Children of no one: the citizens of Donetsk with a divided heart between Russia and Ukraine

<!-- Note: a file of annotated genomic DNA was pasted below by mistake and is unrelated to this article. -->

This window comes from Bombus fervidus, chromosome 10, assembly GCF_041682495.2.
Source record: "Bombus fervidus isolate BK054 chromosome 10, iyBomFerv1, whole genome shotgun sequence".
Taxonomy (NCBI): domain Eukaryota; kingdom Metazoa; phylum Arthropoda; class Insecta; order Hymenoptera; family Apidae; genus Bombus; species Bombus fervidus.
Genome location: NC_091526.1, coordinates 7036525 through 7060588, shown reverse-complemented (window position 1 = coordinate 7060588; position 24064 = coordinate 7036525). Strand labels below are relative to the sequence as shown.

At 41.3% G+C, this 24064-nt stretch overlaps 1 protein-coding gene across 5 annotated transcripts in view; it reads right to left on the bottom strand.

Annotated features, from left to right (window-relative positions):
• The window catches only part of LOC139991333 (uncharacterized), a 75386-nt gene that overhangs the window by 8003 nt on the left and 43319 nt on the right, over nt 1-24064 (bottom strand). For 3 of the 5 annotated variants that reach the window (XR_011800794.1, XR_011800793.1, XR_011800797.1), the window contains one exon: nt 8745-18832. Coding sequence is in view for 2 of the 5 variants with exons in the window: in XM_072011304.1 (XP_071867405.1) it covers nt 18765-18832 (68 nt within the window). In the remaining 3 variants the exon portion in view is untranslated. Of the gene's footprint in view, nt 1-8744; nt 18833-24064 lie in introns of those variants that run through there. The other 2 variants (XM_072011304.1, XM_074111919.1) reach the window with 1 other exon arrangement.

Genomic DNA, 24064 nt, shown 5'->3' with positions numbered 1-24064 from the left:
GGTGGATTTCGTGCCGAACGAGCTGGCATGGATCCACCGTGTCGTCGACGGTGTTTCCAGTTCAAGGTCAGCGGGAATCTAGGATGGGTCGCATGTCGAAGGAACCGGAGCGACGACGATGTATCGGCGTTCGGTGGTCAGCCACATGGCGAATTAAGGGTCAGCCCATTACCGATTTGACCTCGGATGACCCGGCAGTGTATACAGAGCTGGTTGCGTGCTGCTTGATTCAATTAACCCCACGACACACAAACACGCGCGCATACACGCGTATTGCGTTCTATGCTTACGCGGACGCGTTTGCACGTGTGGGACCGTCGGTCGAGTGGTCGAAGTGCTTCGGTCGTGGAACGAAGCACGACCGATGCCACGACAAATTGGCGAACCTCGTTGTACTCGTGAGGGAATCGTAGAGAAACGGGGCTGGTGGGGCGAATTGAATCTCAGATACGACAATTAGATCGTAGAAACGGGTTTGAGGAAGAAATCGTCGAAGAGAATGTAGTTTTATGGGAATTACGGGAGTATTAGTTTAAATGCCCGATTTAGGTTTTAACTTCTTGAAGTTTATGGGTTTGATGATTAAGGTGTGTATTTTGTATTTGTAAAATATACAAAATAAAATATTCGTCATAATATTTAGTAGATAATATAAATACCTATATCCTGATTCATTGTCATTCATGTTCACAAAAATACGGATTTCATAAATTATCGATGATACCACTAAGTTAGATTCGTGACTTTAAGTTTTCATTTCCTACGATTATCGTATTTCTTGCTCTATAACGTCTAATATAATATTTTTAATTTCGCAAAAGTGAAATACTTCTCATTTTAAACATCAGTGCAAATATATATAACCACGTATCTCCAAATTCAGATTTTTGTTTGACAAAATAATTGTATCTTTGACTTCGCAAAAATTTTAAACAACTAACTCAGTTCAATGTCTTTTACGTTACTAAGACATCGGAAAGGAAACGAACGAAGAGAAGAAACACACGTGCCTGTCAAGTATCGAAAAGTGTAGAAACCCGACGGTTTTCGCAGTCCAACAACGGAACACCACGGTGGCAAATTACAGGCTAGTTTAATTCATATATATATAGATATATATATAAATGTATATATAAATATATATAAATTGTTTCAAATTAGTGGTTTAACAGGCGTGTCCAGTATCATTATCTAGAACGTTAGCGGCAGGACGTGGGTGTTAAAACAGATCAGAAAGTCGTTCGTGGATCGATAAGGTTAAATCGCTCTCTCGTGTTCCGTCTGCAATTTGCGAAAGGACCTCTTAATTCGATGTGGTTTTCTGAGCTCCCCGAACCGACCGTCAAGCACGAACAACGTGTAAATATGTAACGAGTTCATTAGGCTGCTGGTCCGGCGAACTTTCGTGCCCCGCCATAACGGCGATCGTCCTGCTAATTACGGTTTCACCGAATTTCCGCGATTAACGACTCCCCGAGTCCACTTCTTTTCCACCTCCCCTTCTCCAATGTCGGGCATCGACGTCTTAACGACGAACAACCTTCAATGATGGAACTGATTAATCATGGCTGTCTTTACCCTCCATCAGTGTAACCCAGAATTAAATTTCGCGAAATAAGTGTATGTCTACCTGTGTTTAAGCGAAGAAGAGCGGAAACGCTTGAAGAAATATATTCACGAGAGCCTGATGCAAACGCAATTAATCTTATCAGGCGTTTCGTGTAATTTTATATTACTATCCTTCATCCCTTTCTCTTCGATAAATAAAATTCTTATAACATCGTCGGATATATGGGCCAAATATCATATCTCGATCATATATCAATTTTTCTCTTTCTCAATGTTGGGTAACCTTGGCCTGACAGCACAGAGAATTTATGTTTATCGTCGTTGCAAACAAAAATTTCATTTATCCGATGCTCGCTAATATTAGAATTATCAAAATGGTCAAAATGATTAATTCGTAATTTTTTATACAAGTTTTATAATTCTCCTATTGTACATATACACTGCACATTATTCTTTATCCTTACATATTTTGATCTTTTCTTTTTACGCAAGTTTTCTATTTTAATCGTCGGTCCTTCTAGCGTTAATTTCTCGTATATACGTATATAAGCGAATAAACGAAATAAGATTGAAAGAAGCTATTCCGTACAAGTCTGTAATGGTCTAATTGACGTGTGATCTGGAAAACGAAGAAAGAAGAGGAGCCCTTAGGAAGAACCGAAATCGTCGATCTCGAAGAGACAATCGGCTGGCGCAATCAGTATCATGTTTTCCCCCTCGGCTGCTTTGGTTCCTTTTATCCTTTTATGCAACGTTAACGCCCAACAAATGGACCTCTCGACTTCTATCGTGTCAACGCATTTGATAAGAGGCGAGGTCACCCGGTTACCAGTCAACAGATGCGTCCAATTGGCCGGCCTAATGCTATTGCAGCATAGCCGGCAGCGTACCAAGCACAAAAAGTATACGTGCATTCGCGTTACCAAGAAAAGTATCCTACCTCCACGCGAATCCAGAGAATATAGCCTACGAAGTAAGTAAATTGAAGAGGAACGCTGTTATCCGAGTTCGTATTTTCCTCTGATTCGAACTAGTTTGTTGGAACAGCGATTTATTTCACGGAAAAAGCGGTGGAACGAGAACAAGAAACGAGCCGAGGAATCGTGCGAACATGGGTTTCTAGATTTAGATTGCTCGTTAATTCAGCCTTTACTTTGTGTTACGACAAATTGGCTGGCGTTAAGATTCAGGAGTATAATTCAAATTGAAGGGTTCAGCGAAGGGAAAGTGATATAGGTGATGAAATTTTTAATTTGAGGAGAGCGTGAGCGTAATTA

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Vasylina and her son Feliks have not had a year of war behind them, but nine. They are part of the two million Ukrainians who lived in Donetsk in 2014 when pro-Russian militias, supported by the Vladimir Putin regime, declared the region’s independence and the Donbass war broke out. At the time, Feliks was 24 months old. “The first two years of the war were very hard. Later, the situation became more or less stable, less dangerous. It was dangerous on the border, but in the center it was more or less calm. Feliks grew up in the midst of the conflict as Europe looked the other way and his family awaited the end of a war that today still seems far away. Today he is eleven years old and he is a refugee. Like many others born in Donetsk, Vasylina has a hard time defining herself. She is “very proud” to be Ukrainian but her mother tongue is Russian and she has been raised in Soviet culture. And this duality alters her roots and gives her a somewhat stateless feeling. How exactly am I going to say if I feel more Ukrainian or if I feel more Russian? I am a person of the world who wants peace », she answers a question that is visibly uncomfortable for her. “Saying you are Ukrainian, you are Russian, you are Catholic or you are Orthodox always creates a conflict,” she settles. Vasylina declares herself in love with the Ukrainian “soul”, but this is not part of her childhood memories because the country was a Soviet republic then. “Ukrainian dance, songs, culture, traditions or food… I didn’t get to know them when I was little but when I was older,” she recalls. Harassment from other Ukrainians her great-grandparents, Bulgarians, emigrated to Donetsk attracted like so many other families by the growth of the city thanks to its industry and mines. There they settled. «I was born there. My family is from Donetsk, my father and grandparents were born there », she narrates. “But my ancestors learned Russian and it is the language of my family. I know Ukrainian but I have less ability to speak it.” And the rest of the citizens of Donetsk? “It depends on the family. But the majority speak Russian », she points out. Feliks, for his part, does not know how to speak the official language of the country in which he was born. The so-called independent government in Donetsk erased Ukrainian from schools, eliminated it as an official language, and Vasylina preferred not to teach it to him. «He tried to make her not feel like she was living at war, to lead as normal a life as possible, as if the conflict did not exist. It was my fault”. Standard Related News No Xi Jinping will visit Putin next week to promote a peace agreement for Ukraine Rafael M. Mañueco Amid suspicions about the shipment of Chinese weapons to Moscow, his visit points to an attempt to mediate in the war in Ukraine because then I could talk to Zelenski When this little boy arrived at the refugee center in Pozuelo de Alarcón (Madrid) last July after escaping from the bombings, he suffered bullying from other Ukrainian children. «They began to say that they were going to kill him, that he was the enemy and they called him a fascist. At lunch they threw bottles of water at him », his mother remembers bitterly. «Ukrainian, for him, is like a foreign language. He suffered and cried a lot because he couldn’t communicate with the other children. It was an added stress to the one he already brought from losing his home, his family, his grandparents, his friends… for having to flee without knowing where we were going to go or what was going to happen with his life » , relates Vasylina. The situation lasted about two months until little or little, mostly through games, communication began to make its way. “The other children began to see that he was not bad, that he was a normal boy and they began to respect him a little,” continues his mother. Later, a family from Madrid -María, Joaquín and her two children- welcomed them into their house in Torrelodones through the official aid program. Civil conflict And it is that together with the military conflict the Russian Federation has opened another civil one among the Ukrainians themselves. “When the war started I lost my job. I found another one in kyiv because he had many years of experience in tourism and the companies he knew helped me. I tried to look for a house… but from the first years of the war it was impossible because the people of central Ukraine were not kind to those of us from Donetsk”, recalls this refugee. «When you arrived and asked if you could rent an apartment, the price they gave you was very expensive. And not everyone wanted to see us work there », she adds sadly. “The situation was very complicated and my family and I decided to stay (in Donetsk).” “I tried to look for a house… but from the first years of the war it was impossible because the people of central Ukraine were not kind to those of us from Donetsk” Vasylina found a remote job that only required her to travel to Kiev once once every two or three weeks.But the routes were complicated. “The two governments made a border and you had to have permission to go to any city in Ukraine.” Covid made it worse. “Everything was closed. The borders were closed and you couldn’t get out. It was only possible to leave Donetsk through Russia, standing in very long queues of almost 36 hours, after a lot of complicated paperwork », he recalls. Tired of the conflict, she decided early last year that she would move to kyiv come spring. And suddenly the war entered a new, stronger and more dangerous phase. At first we had electricity but we only had water for one day, a few hours. And the prices of the products went up and up and up and up. There was almost no work, only in shops or jobs that depended on the government. No light at the end of the tunnel «In my city there was a volunteer fund, Food for life. We created a group on Instagram, on Facebook and we asked for help, donations to prepare food and distribute it. With war it is dangerous. Every day we had a plan and we went to a city to bring bread and hot food. A lot of people came who fled from other parts of Ukraine, we took care of a lot of people who came from Mariupol… they cried because they didn’t have light, water, food… or anything», she recounts with emotion. Vasilina Levitska and her son Feliks were refugees in a Spanish house for six months. GUILLERMO NAVARRO «You have to flee from the war and have faith. Spain has been a blessing» After leaving Donetsk via Russia, traveling to Georgia and from there to Spain, where they have stayed for six months, Vasylina and Feliks flew to Canada in January, where they now reside. Her message to her compatriots is encouragement and courage to abandon the war. “You do not have to be afraid. You have to have faith in people and in God, because they help », she advises. «It is difficult to have to ask for food, accommodation… but now I don’t think about myself, I think about my son». For this refugee, «Spain has been a blessing. It is impossible to find words to describe our gratitude to this country and the families they welcome, without knowing who they are going to help and without asking for anything. I think you have to have a very big heart », she thanks. Vasylina does not hesitate when asked what would happen if she approached someone Russian to ask for help. “How am I going to tell a person that I can’t give them a hot meal because I’m Russian?” she asks rhetorically. «She is a person who needs it and is hungry. Anyone in need deserves a piece of bread. There is suffering on both sides.” That fund continues to function today despite fire and cross bombing. Among others, Vasylina’s mother and her friends that she left behind in Donetsk remain as volunteers. Communication, for now, remains open. «Today my mother wrote to me saying that they have been distributing. Christmas was very sad because people have nothing ». At the moment, they manage to distribute “almost every day” although the risk is increasing. “It is very dangerous but my mother says that it is her decision. And that if she dies helping her it will be a dignified death », she explains. «I now see no light at the end of the tunnel. I only see a tunnel and a lot of dead people» At this point in the conflict, Vasylina is not sure what solution would be best. «Nobody knows anything. It is a complicated question and I prefer not to answer. I now do not see any light at the end of the tunnel. I just see a tunnel and a bunch of dead people,” she explains. “I want Ukraine as a country to grow, flourish, we have so many resources… this suffering is unbelievable.” The wish of this refugee, like that of all the others, is that the war ends as soon as possible to put an end to the suffering and death of the civilian population. “Kids and families who could be enjoying life… Every day I pray and ask God,” she stresses. Guilty for being safe Vasylina says that if it had been up to her she would have stayed in Donetsk but she decided to flee last July to save Feliks. “When I saw the bombs next to me, I understood that I had to get him out.” Her trip to Spain was an odyssey. The only way to leave Donetsk was to enter Russia, about 300 kilometers away, because the front is on the other side. «Going through Ukraine was very dangerous. It was certain death.” Feliks did not want to leave his house, even despite the proximity of the bombs. Why do I have to leave my grandparents, my friends and my toys? I want to stay », he told me she. Mother and son took a car to Russia and then to Georgia from where they could flee to any country. There Vasylina got help to get to Madrid by plane asking for help through an astrology account that she has on Instagram. «I began to write that I wanted to go to Spain and if someone could help me. They lent me tickets. We landed in Barajas on a Monday quite late.The Red Cross was closed and we began to call the emergency line. At first she was unable to contact anyone. «I thought we were going to spend the night on the street and I said to Feliks, you know what? The weather is good and we can wait here (on the ground). He told me that we couldn’t spend the night there.” Fortunately, it was not. “Thank God they helped me, they told me I could go to the center of Pozuelo and they took me to a hotel,” he continues. From there he began the processing of the documents and a temporary life in Spain that, despite the hard start, he remembers fondly. Especially the stay in the foster home. «Before, Feliks painted but he stopped doing it. He went back to painting when we came with the family. It has been a great opportunity. I will never forget this”. Vasylina wanted to save her son’s life and hers, but she feels bad about it. «My thoughts are in my house, with my mother and my friends… here there are no bombs, I have food, a house and people who support me. I feel bad for having this with the suffering in Ukraine. How am I going to be happy if my people suffer? ». For the moment, she tries not to think if one day she will be able to return to her country. «Feliks asks me every day. I only know that I want to return but that now it is not possible.